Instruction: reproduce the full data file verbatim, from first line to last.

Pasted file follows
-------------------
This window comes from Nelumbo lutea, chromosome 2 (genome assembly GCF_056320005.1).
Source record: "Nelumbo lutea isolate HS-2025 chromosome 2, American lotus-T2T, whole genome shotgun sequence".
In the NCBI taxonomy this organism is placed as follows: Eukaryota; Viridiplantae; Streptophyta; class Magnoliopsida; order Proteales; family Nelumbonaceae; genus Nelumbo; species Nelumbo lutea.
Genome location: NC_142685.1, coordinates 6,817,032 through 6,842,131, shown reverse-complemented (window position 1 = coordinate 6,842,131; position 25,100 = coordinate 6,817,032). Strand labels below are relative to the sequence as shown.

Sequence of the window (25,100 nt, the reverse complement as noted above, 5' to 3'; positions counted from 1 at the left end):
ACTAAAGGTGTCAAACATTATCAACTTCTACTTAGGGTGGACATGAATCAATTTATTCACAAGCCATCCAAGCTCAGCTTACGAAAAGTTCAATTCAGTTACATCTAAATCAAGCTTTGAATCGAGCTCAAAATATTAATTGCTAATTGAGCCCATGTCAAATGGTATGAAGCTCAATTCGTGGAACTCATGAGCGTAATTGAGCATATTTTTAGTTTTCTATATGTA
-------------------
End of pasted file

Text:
This window comes from Nelumbo lutea, chromosome 2 (genome assembly GCF_056320005.1).
Source record: "Nelumbo lutea isolate HS-2025 chromosome 2, American lotus-T2T, whole genome shotgun sequence".
In the NCBI taxonomy this organism is placed as follows: Eukaryota; Viridiplantae; Streptophyta; class Magnoliopsida; order Proteales; family Nelumbonaceae; genus Nelumbo; species Nelumbo lutea.
Genome location: NC_142685.1, coordinates 6,817,032 through 6,842,131, shown reverse-complemented (window position 1 = coordinate 6,842,131; position 25,100 = coordinate 6,817,032). Strand labels below are relative to the sequence as shown.

Sequence of the window (25,100 nt, the reverse complement as noted above, 5' to 3'; positions counted from 1 at the left end):
ACTAAAGGTGTCAAACATTATCAACTTCTACTTAGGGTGGACATGAATCAATTTATTCACAAGCCATCCAAGCTCAGCTTACGAAAAGTTCAATTCAGTTACATCTAAATCAAGCTTTGAATCGAGCTCAAAATATTAATTGCTAATTGAGCCCATGTCAAATGGTATGAAGCTCAATTCGTGGAACTCATGAGCGTAATTGAGCATATTTTTAGTTTTCTATATGTA